CBN’s Cashless Policy Takes Effect Nationwide 1 July


The cashless policy introduced by Central Bank Of Nigeria, CBN, in Lagos in 2012 and in  five states and the country’s capital city, Abuja, on 1 October, 2013, will come into effect nationwide on 1 July, 2014.

Suspended Central Bank Governor, Sanusi Lamido Sanusi, announced the introduction of the cashless policy with the pilot scheme taking off in Lagos in 2012.

The second phase of the scheme took off in Abuja, Rivers, Anambra, Abia, Kano and Ogun.

The policy limits daily cash withdrawals and deposits for individual customers to N500,000 while corporate customers can withdraw only N3 million.

A penalty charge is applicable for deposit and withdrawal daily limit irrespective of the channels, whether it is through ATM, third party cheques paid across the counter, etc.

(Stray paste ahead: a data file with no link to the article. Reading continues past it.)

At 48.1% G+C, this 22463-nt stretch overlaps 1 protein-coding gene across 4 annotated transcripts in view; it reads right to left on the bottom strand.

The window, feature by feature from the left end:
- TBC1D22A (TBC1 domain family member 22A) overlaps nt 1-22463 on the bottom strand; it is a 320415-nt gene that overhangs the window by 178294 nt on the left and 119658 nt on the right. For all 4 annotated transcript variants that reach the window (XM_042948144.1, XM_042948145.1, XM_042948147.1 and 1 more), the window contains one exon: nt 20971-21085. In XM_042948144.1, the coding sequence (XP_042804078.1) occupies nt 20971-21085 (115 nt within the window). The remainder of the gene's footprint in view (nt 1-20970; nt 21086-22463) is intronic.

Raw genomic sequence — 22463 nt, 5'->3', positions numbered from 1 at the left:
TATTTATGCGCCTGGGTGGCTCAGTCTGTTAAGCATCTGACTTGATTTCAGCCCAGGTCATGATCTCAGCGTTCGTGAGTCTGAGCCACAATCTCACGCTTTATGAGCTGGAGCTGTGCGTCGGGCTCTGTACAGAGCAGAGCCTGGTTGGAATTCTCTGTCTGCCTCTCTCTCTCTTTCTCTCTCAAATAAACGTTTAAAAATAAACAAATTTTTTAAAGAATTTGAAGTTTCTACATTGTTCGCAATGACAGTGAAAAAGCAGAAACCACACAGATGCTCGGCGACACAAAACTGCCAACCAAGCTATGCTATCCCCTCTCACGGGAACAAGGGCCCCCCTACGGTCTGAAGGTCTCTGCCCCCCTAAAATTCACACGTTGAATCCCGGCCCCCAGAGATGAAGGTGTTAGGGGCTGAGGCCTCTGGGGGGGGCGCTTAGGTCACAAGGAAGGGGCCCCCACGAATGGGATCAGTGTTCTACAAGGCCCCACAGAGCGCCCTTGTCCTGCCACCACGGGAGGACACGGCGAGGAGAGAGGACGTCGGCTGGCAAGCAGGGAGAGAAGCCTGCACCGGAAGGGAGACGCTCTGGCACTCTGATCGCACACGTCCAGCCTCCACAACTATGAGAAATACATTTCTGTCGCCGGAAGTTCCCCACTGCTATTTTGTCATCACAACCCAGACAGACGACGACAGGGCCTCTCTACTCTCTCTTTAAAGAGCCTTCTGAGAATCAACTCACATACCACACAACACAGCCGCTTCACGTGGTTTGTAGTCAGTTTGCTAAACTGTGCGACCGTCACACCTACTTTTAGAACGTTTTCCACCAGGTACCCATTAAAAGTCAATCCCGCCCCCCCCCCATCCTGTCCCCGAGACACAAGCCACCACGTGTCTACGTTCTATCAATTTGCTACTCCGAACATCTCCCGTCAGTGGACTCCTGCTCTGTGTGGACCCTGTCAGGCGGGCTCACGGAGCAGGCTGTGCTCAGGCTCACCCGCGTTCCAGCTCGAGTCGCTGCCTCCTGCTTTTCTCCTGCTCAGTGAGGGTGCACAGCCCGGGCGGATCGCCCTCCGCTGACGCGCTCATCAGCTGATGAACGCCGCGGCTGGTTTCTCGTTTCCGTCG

For the individual account type, deposit above N500,000 attracts 2 percent charge on the excess, while withdrawals above N500,000 attract 3 percent charge on the excess.

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For deposit in corporate account, if it is above N3 million, it will attract 3 percent charge on the excess, while if the withdrawals are above N3 million, it will attract 5 percent charge on the excess.

Categories of bank customers exempted from charges for cash transactions in terms of deposit only are ministries, departments and agencies of the federal, state and local governments on lodgements into accounts operated for revenue collection only.

Government owned institutions such as schools and hospitals do not enjoy this exemption.

On deposit and withdrawals, those exempted are: embassies, diplomatic missions, multilateral and donor agencies, accredited agents of embassies, Micro finance banks and primary mortgage institutions.

For an easy transition into the cashless era, banks such as GTB and Sterling Bank , among others have advised their customers to use alternative e-channel services for their transactions.

The e-channels include internet banking, Glo Verve M-pin, Visa and Verve cards, POS terminals, Sterling Money, etc.